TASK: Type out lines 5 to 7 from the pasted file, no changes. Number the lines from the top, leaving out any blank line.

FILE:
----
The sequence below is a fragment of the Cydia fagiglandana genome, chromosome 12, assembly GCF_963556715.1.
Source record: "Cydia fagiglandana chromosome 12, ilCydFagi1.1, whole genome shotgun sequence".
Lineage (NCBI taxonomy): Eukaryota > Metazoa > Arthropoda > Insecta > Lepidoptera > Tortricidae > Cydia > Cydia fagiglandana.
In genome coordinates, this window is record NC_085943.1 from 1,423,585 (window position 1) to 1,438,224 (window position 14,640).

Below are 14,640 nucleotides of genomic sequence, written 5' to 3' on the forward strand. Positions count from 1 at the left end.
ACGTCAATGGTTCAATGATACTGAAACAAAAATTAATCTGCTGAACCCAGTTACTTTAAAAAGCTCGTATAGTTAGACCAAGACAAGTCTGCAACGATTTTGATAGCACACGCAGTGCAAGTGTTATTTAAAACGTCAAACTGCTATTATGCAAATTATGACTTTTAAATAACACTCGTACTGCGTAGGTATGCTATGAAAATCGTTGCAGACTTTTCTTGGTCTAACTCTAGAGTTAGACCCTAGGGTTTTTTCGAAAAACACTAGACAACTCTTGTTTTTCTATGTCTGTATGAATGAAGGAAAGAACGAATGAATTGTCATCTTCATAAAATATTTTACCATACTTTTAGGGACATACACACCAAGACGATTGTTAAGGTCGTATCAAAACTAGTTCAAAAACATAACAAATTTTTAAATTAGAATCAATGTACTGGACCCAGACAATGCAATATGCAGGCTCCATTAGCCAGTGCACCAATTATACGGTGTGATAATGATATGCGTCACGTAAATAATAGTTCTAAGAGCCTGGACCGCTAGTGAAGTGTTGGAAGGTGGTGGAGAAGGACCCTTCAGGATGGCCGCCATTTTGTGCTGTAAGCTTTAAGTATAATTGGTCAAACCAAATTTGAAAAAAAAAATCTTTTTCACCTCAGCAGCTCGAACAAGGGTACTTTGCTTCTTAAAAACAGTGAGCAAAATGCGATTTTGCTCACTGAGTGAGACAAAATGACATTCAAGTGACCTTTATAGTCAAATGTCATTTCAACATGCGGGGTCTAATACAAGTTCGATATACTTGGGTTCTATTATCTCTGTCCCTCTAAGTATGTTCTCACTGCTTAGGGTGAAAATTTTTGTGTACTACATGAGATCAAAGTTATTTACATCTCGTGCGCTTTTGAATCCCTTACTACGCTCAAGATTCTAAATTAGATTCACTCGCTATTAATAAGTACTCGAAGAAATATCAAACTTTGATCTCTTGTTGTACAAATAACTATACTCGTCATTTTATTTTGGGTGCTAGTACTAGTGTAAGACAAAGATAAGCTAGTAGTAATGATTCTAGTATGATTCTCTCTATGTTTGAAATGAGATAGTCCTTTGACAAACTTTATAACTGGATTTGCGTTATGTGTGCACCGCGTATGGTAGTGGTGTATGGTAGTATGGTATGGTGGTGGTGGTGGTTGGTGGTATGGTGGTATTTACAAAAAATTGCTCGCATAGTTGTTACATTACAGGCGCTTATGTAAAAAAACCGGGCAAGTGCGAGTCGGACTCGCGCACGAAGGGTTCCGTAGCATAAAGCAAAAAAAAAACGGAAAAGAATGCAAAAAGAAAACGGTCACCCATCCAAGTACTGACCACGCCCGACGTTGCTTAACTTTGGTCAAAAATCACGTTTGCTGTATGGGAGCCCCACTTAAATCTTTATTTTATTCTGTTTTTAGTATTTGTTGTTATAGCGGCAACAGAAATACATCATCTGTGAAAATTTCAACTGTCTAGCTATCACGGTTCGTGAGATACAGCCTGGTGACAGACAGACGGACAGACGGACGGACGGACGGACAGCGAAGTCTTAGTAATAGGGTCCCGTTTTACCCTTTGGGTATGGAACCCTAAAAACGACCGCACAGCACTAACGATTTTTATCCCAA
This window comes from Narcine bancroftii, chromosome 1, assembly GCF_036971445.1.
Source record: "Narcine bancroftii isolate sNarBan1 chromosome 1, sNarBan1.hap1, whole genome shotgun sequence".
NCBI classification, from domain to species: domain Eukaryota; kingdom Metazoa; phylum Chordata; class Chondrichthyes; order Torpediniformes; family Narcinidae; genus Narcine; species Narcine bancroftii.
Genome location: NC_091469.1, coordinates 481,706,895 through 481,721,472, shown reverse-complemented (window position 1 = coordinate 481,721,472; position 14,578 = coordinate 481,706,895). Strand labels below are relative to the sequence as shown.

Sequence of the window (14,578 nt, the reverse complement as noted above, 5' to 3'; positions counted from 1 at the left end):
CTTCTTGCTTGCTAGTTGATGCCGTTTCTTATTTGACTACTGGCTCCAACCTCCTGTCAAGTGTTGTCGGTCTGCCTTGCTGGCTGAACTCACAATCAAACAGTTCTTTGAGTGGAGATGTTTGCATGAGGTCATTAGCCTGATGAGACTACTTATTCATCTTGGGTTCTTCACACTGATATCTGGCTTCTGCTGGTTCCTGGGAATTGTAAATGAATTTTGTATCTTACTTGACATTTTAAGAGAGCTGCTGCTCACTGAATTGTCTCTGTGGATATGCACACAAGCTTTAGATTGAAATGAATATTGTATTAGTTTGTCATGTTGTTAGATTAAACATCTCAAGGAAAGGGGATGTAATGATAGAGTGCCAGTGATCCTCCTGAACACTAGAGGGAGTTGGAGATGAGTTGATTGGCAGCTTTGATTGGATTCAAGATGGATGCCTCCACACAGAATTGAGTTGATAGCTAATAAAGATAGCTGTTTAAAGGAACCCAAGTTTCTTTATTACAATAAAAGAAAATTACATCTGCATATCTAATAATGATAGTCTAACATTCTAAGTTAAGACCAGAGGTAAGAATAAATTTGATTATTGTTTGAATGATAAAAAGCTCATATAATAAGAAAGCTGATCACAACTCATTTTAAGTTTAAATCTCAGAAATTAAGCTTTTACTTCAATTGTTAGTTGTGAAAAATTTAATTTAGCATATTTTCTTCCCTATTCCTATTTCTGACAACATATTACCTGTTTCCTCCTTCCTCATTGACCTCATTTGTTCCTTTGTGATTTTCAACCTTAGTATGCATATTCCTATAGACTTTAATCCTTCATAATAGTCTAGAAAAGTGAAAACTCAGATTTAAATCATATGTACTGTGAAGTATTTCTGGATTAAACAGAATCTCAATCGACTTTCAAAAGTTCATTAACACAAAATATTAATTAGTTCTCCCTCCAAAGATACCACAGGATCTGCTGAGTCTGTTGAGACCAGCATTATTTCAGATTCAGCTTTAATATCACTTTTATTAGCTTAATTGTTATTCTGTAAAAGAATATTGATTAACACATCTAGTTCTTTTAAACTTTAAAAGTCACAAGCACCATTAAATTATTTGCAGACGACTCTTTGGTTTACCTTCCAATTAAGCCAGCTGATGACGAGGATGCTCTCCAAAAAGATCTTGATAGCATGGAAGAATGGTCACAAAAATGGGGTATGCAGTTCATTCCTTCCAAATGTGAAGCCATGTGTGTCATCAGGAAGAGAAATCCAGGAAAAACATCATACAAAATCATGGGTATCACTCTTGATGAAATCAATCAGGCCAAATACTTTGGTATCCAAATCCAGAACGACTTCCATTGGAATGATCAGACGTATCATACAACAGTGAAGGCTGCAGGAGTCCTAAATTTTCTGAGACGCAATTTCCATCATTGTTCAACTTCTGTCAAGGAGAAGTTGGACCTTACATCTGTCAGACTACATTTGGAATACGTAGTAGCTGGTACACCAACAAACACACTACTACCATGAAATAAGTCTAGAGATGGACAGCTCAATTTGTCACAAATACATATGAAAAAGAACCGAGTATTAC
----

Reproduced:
Below are 14,640 nucleotides of genomic sequence, written 5' to 3' on the forward strand. Positions count from 1 at the left end.
ACGTCAATGGTTCAATGATACTGAAACAAAAATTAATCTGCTGAACCCAGTTACTTTAAAAAGCTCGTATAGTTAGACCAAGACAAGTCTGCAACGATTTTGATAGCACACGCAGTGCAAGTGTTATTTAAAACGTCAAACTGCTATTATGCAAATTATGACTTTTAAATAACACTCGTACTGCGTAGGTATGCTATGAAAATCGTTGCAGACTTTTCTTGGTCTAACTCTAGAGTTAGACCCTAGGGTTTTTTCGAAAAACACTAGACAACTCTTGTTTTTCTATGTCTGTATGAATGAAGGAAAGAACGAATGAATTGTCATCTTCATAAAATATTTTACCATACTTTTAGGGACATACACACCAAGACGATTGTTAAGGTCGTATCAAAACTAGTTCAAAAACATAACAAATTTTTAAATTAGAATCAATGTACTGGACCCAGACAATGCAATATGCAGGCTCCATTAGCCAGTGCACCAATTATACGGTGTGATAATGATATGCGTCACGTAAATAATAGTTCTAAGAGCCTGGACCGCTAGTGAAGTGTTGGAAGGTGGTGGAGAAGGACCCTTCAGGATGGCCGCCATTTTGTGCTGTAAGCTTTAAGTATAATTGGTCAAACCAAATTTGAAAAAAAAAATCTTTTTCACCTCAGCAGCTCGAACAAGGGTACTTTGCTTCTTAAAAACAGTGAGCAAAATGCGATTTTGCTCACTGAGTGAGACAAAATGACATTCAAGTGACCTTTATAGTCAAATGTCATTTCAACATGCGGGGTCTAATACAAGTTCGATATACTTGGGTTCTATTATCTCTGTCCCTCTAAGTATGTTCTCACTGCTTAGGGTGAAAATTTTTGTGTACTACATGAGATCAAAGTTATTTACATCTCGTGCGCTTTTGAATCCCTTACTACGCTCAAGATTCTAAATTAGATTCACTCGCTATTAATAAGTACTCGAAGAAATATCAAACTTTGATCTCTTGTTGTACAAATAACTATACTCGTCATTTTATTTTGGGTGCTAGTACTAGTGTAAGACAAAGATAAGCTAGTAGTAATGATTCTAGTATGATTCTCTCTATGTTTGAAATGAGATAGTCCTTTGACAAACTTTATAACTGGATTTGCGTTATGTGTGCACCGCGTATGGTAGTGGTGTATGGTAGTATGGTATGGTGGTGGTGGTGGTTGGTGGTATGGTGGTATTTACAAAAAATTGCTCGCATAGTTGTTACATTACAGGCGCTTATGTAAAAAAACCGGGCAAGTGCGAGTCGGACTCGCGCACGAAGGGTTCCGTAGCATAAAGCAAAAAAAAAACGGAAAAGAATGCAAAAAGAAAACGGTCACCCATCCAAGTACTGACCACGCCCGACGTTGCTTAACTTTGGTCAAAAATCACGTTTGCTGTATGGGAGCCCCACTTAAATCTTTATTTTATTCTGTTTTTAGTATTTGTTGTTATAGCGGCAACAGAAATACATCATCTGTGAAAATTTCAACTGTCTAGCTATCACGGTTCGTGAGATACAGCCTGGTGACAGACAGACGGACAGACGGACGGACGGACGGACAGCGAAGTCTTAGTAATAGGGTCCCGTTTTACCCTTTGGGTATGGAACCCTAAAAACGACCGCACAGCACTAACGATTTTTATCCCAA
This window comes from Narcine bancroftii, chromosome 1, assembly GCF_036971445.1.